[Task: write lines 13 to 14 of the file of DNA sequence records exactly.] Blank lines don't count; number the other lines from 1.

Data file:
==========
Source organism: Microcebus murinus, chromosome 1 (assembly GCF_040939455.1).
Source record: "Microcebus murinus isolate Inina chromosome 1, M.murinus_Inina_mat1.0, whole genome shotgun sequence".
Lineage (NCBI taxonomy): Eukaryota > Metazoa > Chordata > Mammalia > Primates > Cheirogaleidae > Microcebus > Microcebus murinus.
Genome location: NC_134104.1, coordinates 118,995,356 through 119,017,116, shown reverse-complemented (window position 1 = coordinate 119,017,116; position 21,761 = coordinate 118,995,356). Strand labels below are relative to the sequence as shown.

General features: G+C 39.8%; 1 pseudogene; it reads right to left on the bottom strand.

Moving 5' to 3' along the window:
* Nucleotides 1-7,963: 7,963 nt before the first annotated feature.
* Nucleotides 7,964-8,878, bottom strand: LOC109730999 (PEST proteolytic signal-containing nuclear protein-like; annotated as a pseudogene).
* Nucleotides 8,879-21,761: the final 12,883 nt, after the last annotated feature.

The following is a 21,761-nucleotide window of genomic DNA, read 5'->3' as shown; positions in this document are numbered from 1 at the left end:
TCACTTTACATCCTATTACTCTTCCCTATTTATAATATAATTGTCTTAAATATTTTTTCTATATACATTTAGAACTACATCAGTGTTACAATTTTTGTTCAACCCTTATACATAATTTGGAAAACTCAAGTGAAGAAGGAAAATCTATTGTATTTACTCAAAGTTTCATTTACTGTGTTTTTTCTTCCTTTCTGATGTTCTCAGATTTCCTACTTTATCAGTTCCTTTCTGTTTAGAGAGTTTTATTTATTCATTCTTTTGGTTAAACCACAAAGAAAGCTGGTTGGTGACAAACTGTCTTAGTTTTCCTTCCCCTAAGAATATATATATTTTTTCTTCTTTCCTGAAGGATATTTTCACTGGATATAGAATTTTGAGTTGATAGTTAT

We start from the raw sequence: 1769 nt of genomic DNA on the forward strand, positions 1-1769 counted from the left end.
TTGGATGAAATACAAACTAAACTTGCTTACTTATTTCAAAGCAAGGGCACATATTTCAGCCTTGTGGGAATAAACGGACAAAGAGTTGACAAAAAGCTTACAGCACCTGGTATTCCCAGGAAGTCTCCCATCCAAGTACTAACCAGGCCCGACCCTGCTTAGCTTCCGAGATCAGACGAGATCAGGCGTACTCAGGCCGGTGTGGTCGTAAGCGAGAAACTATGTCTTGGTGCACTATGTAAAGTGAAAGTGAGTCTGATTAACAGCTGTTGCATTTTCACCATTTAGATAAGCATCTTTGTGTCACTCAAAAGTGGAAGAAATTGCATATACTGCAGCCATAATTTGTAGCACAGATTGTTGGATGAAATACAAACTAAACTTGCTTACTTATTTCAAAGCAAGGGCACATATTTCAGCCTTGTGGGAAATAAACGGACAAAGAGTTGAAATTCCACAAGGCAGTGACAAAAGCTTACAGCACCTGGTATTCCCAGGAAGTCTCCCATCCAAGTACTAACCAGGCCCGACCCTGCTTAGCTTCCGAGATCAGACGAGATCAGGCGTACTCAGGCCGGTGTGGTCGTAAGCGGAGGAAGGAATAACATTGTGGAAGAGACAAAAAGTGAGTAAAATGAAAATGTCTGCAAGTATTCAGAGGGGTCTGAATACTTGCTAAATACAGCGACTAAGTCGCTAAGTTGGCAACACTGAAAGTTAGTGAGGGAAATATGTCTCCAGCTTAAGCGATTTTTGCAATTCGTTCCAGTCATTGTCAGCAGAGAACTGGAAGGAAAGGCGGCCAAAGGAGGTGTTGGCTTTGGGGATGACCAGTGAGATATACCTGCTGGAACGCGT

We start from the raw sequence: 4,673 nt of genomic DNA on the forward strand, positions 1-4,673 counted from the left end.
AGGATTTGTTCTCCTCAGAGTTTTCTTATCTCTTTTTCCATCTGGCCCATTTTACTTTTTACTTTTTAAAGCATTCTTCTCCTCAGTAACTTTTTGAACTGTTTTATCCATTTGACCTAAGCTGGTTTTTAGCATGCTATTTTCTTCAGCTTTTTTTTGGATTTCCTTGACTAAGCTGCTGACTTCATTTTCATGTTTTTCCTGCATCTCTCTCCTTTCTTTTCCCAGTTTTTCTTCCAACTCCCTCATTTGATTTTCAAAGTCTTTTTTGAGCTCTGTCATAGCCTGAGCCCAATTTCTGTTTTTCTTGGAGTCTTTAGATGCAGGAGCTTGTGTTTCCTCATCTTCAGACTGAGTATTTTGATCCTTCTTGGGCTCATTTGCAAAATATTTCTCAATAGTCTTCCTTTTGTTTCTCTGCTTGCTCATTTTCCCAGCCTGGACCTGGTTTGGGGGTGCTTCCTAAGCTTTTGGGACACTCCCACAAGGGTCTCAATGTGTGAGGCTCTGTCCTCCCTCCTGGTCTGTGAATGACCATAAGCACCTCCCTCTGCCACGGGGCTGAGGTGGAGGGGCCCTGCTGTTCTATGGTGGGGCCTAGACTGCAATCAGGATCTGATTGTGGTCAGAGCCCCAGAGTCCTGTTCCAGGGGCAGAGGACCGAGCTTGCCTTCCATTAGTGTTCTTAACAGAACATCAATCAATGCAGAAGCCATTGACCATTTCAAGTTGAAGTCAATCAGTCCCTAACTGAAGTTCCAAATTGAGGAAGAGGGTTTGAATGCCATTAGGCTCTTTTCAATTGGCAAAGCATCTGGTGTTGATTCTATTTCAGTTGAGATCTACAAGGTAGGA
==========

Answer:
TTGGATGAAATACAAACTAAACTTGCTTACTTATTTCAAAGCAAGGGCACATATTTCAGCCTTGTGGGAATAAACGGACAAAGAGTTGACAAAAAGCTTACAGCACCTGGTATTCCCAGGAAGTCTCCCATCCAAGTACTAACCAGGCCCGACCCTGCTTAGCTTCCGAGATCAGACGAGATCAGGCGTACTCAGGCCGGTGTGGTCGTAAGCGAGAAACTATGTCTTGGTGCACTATGTAAAGTGAAAGTGAGTCTGATTAACAGCTGTTGCATTTTCACCATTTAGATAAGCATCTTTGTGTCACTCAAAAGTGGAAGAAATTGCATATACTGCAGCCATAATTTGTAGCACAGATTGTTGGATGAAATACAAACTAAACTTGCTTACTTATTTCAAAGCAAGGGCACATATTTCAGCCTTGTGGGAAATAAACGGACAAAGAGTTGAAATTCCACAAGGCAGTGACAAAAGCTTACAGCACCTGGTATTCCCAGGAAGTCTCCCATCCAAGTACTAACCAGGCCCGACCCTGCTTAGCTTCCGAGATCAGACGAGATCAGGCGTACTCAGGCCGGTGTGGTCGTAAGCGGAGGAAGGAATAACATTGTGGAAGAGACAAAAAGTGAGTAAAATGAAAATGTCTGCAAGTATTCAGAGGGGTCTGAATACTTGCTAAATACAGCGACTAAGTCGCTAAGTTGGCAACACTGAAAGTTAGTGAGGGAAATATGTCTCCAGCTTAAGCGATTTTTGCAATTCGTTCCAGTCATTGTCAGCAGAGAACTGGAAGGAAAGGCGGCCAAAGGAGGTGTTGGCTTTGGGGATGACCAGTGAGATATACCTGCTGGAACGCGT

We start from the raw sequence: 4,673 nt of genomic DNA on the forward strand, positions 1-4,673 counted from the left end.